Don’t miss out!
Subscribe to our free newsletter.
It’s campaign season in Montana — and the political mudslinging is already giving our airwaves and social media networks the aura of a cattle feedlot. As candidates and political committees trade salvos, Montana Free Press will dissect the key political attack lines to dig out the facts embedded in the sludge. This is the second installment in our MuckWatch series.
Two recent ads paid for by the National Republican Senatorial Committee, the most recent released today, say Gov. Steve Bullock, who is running to unseat U.S. Sen. Steve Daines in November, “has been accused of steering state grants” to a business formerly owned by his brother.
“Steve Bullock supports … making deals to help his own family,” the narrator of the most recent ad says. “Think about that.”
The ads don’t name the company and provide few other details, but say a company associated with Bullock’s brother, William Bullock, has received $14 million in state grants and contracts. A Friday press release announcing the new ad says those contracts were awarded during Bullock’s tenure.
The company referred to in the ads is Pioneer Technical Services, company president and CEO Brad Archibald said in an interview Friday. William Bullock co-founded the company in 1991. The Butte-based engineering and environmental services company currently employs 150 Montanans and is employee-owned.
When the first advertisement started airing, Archibald and an attorney for the firm sent letters to broadcasters asking that it be taken off the air, saying the ad falsely claims that Bullock approved contracts for the company to benefit his brother.
“The contracts [the company] has to perform work for Montana were awarded through the normal state competitive process because of Pioneer’s track record of excellent work and its sterling reputation,” the company’s lawyer, Karl Englund, wrote in a July 27 letter.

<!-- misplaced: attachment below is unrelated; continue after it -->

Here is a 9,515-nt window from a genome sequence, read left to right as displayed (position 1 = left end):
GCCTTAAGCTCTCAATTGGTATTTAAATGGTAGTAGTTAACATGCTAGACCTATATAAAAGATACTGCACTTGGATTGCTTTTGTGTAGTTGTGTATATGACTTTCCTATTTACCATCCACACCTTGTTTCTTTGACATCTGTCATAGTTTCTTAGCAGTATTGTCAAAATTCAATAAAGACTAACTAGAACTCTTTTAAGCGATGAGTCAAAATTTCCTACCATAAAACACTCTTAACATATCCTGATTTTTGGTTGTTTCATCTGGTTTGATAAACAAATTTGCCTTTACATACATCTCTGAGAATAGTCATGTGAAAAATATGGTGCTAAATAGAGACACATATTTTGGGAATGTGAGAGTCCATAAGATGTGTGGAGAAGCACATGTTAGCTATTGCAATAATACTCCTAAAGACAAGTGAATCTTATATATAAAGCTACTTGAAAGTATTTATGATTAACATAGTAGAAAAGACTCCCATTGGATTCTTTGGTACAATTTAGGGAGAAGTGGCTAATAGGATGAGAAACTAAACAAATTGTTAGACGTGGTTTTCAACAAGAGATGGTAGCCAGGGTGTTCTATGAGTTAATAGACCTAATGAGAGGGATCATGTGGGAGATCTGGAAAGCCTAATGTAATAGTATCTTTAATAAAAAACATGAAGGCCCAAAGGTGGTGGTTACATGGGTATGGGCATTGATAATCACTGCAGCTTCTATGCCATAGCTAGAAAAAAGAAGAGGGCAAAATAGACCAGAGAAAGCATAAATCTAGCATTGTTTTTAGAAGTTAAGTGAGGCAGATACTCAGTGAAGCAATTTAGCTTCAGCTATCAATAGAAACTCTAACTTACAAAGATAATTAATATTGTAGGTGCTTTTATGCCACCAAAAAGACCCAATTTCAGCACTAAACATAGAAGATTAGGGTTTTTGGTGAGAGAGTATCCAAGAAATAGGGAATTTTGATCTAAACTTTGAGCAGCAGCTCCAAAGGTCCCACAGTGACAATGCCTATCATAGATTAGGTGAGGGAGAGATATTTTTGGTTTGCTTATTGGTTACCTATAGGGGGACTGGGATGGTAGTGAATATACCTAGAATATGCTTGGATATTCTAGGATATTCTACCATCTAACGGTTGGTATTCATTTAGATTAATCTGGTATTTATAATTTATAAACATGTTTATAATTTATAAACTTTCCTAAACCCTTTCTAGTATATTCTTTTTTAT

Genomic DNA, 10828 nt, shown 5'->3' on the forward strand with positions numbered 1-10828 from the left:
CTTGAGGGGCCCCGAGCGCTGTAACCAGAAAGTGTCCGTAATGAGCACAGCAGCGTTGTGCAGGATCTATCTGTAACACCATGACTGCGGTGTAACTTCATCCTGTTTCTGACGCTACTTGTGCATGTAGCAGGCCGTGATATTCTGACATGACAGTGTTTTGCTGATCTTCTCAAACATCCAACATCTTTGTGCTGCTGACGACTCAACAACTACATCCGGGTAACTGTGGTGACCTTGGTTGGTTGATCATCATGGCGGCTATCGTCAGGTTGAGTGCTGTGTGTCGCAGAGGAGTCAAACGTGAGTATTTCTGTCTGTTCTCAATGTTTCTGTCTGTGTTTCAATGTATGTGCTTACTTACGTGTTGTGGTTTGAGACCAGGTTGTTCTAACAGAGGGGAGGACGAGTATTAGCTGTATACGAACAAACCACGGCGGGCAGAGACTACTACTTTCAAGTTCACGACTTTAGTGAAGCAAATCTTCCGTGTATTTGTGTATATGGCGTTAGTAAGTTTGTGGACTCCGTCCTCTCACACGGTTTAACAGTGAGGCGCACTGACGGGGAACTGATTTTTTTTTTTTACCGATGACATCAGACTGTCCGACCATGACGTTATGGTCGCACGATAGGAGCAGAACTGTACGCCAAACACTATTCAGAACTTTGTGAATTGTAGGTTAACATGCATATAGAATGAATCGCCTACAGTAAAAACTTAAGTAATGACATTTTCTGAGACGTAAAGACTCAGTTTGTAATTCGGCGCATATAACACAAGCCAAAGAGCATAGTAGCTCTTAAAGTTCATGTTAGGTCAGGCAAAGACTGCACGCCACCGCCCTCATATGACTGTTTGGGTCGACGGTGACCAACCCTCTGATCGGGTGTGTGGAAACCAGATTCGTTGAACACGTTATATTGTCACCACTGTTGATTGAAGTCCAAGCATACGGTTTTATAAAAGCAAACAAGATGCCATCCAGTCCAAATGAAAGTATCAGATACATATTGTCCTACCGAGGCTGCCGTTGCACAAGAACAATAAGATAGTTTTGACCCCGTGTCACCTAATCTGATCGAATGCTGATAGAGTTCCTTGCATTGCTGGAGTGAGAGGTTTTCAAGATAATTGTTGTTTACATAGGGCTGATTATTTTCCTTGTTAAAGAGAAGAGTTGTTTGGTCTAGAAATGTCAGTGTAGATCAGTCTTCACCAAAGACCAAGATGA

It’s true that Pioneer Technical Services has been awarded millions in state contracts during Bullock’s tenure as governor, but the governor doesn’t have any say in the awarding of contracts, state officials said Friday.
The company received its first government contract in 1992, long before Bullock became a political figure, and has regularly won contracts with the state since then, Archibald said. Pioneer has received more than $14 million in state contracts since Bullock took office in 2013.
But Bullock has had no say or role in awarding those contracts, officials with the state’s Department of Administration said. Contract award authority is delegated to the Department of Administration. That authority, and a prohibition against favoritism in the awarding of government contracts, is defined in state statute, they said.
“The governor has no involvement in the procurement or contracting process for the state of Montana. The authority is granted by statute to the Department of Administration,” said department spokeswoman Amber Conger. “[Bullock] has no involvement. And there’s no instance where he would have involvement in the contracting or awarding of contracts. It’s a competitive bidding process.”